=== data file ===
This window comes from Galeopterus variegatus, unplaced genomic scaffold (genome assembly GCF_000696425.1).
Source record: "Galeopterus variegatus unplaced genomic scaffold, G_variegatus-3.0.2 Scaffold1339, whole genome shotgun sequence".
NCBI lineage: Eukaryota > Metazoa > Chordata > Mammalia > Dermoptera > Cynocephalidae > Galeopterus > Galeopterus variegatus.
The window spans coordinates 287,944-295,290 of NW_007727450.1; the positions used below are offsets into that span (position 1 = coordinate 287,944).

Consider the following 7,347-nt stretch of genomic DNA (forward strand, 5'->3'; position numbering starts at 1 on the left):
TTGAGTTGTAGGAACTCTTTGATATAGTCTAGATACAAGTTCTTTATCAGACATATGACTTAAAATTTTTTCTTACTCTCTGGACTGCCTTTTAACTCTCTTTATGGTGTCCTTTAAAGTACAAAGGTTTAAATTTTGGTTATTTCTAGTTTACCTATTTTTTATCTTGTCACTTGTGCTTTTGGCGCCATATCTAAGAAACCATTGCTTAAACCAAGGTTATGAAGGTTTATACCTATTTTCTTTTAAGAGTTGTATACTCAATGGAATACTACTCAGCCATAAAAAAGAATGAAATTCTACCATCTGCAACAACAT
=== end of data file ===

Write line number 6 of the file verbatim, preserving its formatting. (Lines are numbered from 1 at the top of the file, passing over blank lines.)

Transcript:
TTGAGTTGTAGGAACTCTTTGATATAGTCTAGATACAAGTTCTTTATCAGACATATGACTTAAAATTTTTTCTTACTCTCTGGACTGCCTTTTAACTCTCTTTATGGTGTCCTTTAAAGTACAAAGGTTTAAATTTTGGTTATTTCTAGTTTACCTATTTTTTATCTTGTCACTTGTGCTTTTGGCGCCATATCTAAGAAACCATTGCTTAAACCAAGGTTATGAAGGTTTATACCTATTTTCTTTTAAGAGTTGTATACTCAATGGAATACTACTCAGCCATAAAAAAGAATGAAATTCTACCATCTGCAACAACAT